Hello. I have a Hitron CGN3 and with 250 Mbps Rogers service I was getting consistently over 300Mbps. I put it in Bridge mode to use with my Asus -RT-N16 running Tomato.
My ping and upload rate have not changed however my download rate has fallen off drastically. It is now around 130Mbps tested many times on Speetnet.net.
I expect some drop but this unacceptable and I do not want to switch back.
thanks all, Bj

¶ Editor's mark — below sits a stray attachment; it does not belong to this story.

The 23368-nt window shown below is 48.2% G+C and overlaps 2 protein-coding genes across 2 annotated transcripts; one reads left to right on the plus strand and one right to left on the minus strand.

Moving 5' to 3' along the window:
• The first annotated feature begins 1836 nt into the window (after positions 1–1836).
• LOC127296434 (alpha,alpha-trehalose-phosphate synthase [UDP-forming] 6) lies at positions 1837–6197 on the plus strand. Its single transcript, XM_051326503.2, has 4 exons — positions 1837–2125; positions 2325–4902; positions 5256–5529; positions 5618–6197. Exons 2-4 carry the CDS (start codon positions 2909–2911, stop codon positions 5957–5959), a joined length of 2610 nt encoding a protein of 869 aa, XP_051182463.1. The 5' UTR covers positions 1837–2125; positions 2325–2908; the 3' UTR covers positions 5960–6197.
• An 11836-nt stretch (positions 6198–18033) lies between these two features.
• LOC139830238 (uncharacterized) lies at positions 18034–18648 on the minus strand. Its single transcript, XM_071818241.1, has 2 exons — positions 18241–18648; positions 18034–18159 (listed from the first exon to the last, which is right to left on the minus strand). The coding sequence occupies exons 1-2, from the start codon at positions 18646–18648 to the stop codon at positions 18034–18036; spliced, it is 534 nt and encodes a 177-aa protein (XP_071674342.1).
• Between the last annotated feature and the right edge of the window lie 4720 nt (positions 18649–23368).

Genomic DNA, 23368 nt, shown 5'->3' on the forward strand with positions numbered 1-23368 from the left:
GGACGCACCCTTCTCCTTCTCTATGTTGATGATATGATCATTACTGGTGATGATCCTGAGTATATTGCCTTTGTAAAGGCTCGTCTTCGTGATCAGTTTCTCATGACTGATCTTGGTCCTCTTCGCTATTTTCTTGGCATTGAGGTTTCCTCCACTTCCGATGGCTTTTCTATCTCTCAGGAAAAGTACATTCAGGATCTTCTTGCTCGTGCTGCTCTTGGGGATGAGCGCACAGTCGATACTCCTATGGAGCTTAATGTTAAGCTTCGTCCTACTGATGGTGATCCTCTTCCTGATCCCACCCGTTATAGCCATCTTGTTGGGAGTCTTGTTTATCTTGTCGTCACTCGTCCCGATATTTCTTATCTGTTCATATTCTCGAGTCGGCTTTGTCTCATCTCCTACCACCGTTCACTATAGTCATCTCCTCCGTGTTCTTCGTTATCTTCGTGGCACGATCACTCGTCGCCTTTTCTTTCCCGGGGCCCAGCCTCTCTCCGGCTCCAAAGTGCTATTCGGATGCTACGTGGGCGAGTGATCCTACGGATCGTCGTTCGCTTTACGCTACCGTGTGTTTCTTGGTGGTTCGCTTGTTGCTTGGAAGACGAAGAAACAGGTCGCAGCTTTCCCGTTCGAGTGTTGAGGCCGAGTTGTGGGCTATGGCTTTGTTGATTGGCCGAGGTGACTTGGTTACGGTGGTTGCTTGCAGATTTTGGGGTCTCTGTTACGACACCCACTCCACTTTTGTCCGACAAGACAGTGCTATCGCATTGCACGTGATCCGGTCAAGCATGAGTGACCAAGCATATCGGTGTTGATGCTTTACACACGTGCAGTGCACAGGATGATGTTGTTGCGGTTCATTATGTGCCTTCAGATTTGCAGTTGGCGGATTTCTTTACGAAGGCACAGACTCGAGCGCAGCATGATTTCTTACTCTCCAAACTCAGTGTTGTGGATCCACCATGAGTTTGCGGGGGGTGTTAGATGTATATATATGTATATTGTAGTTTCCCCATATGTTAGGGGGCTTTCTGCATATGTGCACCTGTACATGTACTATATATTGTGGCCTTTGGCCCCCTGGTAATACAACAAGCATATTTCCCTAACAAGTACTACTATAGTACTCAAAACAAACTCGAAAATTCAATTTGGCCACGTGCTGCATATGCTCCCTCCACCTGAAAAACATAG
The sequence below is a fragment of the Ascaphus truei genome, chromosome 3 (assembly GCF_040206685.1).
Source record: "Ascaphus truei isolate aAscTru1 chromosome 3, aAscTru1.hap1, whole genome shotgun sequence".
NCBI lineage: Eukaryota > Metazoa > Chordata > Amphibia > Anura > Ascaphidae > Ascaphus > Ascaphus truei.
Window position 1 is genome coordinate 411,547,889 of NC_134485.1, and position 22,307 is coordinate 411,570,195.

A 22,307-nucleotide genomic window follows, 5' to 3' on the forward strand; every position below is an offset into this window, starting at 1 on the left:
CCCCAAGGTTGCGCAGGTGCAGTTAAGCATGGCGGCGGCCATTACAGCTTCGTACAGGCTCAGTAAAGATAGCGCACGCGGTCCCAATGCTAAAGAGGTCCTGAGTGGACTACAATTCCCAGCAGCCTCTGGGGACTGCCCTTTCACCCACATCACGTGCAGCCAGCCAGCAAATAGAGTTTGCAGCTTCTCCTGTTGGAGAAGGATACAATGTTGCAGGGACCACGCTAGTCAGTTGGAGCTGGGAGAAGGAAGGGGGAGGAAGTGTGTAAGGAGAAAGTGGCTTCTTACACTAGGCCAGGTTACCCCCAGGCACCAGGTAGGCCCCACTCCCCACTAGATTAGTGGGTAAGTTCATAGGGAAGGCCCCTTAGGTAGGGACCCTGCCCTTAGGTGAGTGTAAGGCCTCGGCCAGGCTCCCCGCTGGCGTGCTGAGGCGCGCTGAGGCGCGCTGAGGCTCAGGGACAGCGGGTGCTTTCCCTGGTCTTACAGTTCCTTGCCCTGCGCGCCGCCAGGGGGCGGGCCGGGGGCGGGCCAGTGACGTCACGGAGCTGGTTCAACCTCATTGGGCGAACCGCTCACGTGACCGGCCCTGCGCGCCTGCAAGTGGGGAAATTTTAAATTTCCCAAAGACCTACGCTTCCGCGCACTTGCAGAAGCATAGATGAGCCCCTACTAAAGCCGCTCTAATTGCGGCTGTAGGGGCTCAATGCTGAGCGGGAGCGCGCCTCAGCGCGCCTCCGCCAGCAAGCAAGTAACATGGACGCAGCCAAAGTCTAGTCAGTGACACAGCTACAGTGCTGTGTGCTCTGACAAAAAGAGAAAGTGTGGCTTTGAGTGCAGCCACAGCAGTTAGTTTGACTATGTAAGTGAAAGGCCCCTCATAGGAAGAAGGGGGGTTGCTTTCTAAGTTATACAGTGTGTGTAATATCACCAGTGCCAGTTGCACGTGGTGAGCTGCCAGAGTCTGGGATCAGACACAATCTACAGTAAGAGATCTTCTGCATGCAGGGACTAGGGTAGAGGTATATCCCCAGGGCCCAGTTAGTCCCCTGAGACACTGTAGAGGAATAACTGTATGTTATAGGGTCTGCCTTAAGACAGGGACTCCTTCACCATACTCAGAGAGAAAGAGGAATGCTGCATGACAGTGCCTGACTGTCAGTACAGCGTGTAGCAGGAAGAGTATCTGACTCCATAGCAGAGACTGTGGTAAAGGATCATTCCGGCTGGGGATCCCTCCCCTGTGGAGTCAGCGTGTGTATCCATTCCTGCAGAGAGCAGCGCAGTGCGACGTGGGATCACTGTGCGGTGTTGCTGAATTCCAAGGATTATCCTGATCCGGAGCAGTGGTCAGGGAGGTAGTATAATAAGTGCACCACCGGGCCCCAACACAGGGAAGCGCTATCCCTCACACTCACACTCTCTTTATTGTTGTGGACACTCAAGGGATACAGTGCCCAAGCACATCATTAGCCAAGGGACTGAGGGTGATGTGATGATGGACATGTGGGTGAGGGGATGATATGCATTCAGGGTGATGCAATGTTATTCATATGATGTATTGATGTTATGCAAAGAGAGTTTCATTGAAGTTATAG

@keef_ca there are numerous comments across the net which indicate slow performance with Tomato firmware loaded on a router. Unfortunately, when you go beyond 100 Mb/s for an internet service, depending on the router that you have, you will have to make a choice, run the router for its features, or run the router for speed without using many of its features. And, if you want both, you will need a faster router. I don't know if that router has Broadcom's Cut Through forwarding which essentially is WAN to LAN port forwarding without any, or limited involvement from the CPU. If it does, it will be called NAT Acceleration in the Asus Firmware. My RT-AC68U has that located in LAN .... SWITCH CONTROL. For anything over 100 Mb/s, that has to be enabled to run full WAN to LAN speeds. I suspect that Tomato does not support that selection, so, you would suffer a throughput reduction because of that.